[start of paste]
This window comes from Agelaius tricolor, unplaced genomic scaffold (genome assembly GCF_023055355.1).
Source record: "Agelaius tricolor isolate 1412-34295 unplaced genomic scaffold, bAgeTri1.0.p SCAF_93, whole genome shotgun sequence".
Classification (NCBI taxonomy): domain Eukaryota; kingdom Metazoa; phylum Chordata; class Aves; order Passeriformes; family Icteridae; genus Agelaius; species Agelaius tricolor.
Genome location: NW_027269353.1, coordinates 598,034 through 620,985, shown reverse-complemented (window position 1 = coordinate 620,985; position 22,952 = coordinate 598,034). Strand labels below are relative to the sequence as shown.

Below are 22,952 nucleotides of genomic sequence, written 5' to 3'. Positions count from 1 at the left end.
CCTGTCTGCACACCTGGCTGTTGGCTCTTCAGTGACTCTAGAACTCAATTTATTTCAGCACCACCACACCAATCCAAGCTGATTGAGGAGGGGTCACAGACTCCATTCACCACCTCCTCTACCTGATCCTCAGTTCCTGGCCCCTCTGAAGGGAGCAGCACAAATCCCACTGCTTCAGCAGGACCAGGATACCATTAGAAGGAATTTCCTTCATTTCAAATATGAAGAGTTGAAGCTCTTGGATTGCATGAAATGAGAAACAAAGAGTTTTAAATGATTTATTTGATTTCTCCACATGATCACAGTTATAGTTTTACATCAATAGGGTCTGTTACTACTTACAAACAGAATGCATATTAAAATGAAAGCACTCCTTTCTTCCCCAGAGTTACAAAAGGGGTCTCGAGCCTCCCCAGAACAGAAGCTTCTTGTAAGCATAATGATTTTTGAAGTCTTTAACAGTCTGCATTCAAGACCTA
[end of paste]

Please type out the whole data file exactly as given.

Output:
This window comes from Agelaius tricolor, unplaced genomic scaffold (genome assembly GCF_023055355.1).
Source record: "Agelaius tricolor isolate 1412-34295 unplaced genomic scaffold, bAgeTri1.0.p SCAF_93, whole genome shotgun sequence".
Classification (NCBI taxonomy): domain Eukaryota; kingdom Metazoa; phylum Chordata; class Aves; order Passeriformes; family Icteridae; genus Agelaius; species Agelaius tricolor.
Genome location: NW_027269353.1, coordinates 598,034 through 620,985, shown reverse-complemented (window position 1 = coordinate 620,985; position 22,952 = coordinate 598,034). Strand labels below are relative to the sequence as shown.

Below are 22,952 nucleotides of genomic sequence, written 5' to 3'. Positions count from 1 at the left end.
CCTGTCTGCACACCTGGCTGTTGGCTCTTCAGTGACTCTAGAACTCAATTTATTTCAGCACCACCACACCAATCCAAGCTGATTGAGGAGGGGTCACAGACTCCATTCACCACCTCCTCTACCTGATCCTCAGTTCCTGGCCCCTCTGAAGGGAGCAGCACAAATCCCACTGCTTCAGCAGGACCAGGATACCATTAGAAGGAATTTCCTTCATTTCAAATATGAAGAGTTGAAGCTCTTGGATTGCATGAAATGAGAAACAAAGAGTTTTAAATGATTTATTTGATTTCTCCACATGATCACAGTTATAGTTTTACATCAATAGGGTCTGTTACTACTTACAAACAGAATGCATATTAAAATGAAAGCACTCCTTTCTTCCCCAGAGTTACAAAAGGGGTCTCGAGCCTCCCCAGAACAGAAGCTTCTTGTAAGCATAATGATTTTTGAAGTCTTTAACAGTCTGCATTCAAGACCTA